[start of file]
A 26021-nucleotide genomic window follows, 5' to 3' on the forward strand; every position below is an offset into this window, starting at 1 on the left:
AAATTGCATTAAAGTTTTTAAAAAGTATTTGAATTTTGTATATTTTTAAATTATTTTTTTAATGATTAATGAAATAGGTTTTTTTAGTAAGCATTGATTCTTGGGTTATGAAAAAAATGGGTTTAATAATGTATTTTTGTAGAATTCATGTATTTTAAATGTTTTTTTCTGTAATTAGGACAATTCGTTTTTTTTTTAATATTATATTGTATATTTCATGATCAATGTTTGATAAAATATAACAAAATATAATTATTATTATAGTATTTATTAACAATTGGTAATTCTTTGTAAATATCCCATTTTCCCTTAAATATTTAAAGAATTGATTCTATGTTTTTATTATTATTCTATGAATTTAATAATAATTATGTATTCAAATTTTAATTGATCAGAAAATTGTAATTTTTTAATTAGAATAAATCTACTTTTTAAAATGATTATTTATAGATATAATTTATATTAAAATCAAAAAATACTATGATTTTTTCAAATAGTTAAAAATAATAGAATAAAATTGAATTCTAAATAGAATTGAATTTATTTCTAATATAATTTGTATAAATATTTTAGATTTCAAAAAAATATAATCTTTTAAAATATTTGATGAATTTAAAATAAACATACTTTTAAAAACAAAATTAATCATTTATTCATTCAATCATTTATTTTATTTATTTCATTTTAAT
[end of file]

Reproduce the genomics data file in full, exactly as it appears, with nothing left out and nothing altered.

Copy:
A 26021-nucleotide genomic window follows, 5' to 3' on the forward strand; every position below is an offset into this window, starting at 1 on the left:
AAATTGCATTAAAGTTTTTAAAAAGTATTTGAATTTTGTATATTTTTAAATTATTTTTTTAATGATTAATGAAATAGGTTTTTTTAGTAAGCATTGATTCTTGGGTTATGAAAAAAATGGGTTTAATAATGTATTTTTGTAGAATTCATGTATTTTAAATGTTTTTTTCTGTAATTAGGACAATTCGTTTTTTTTTTAATATTATATTGTATATTTCATGATCAATGTTTGATAAAATATAACAAAATATAATTATTATTATAGTATTTATTAACAATTGGTAATTCTTTGTAAATATCCCATTTTCCCTTAAATATTTAAAGAATTGATTCTATGTTTTTATTATTATTCTATGAATTTAATAATAATTATGTATTCAAATTTTAATTGATCAGAAAATTGTAATTTTTTAATTAGAATAAATCTACTTTTTAAAATGATTATTTATAGATATAATTTATATTAAAATCAAAAAATACTATGATTTTTTCAAATAGTTAAAAATAATAGAATAAAATTGAATTCTAAATAGAATTGAATTTATTTCTAATATAATTTGTATAAATATTTTAGATTTCAAAAAAATATAATCTTTTAAAATATTTGATGAATTTAAAATAAACATACTTTTAAAAACAAAATTAATCATTTATTCATTCAATCATTTATTTTATTTATTTCATTTTAAT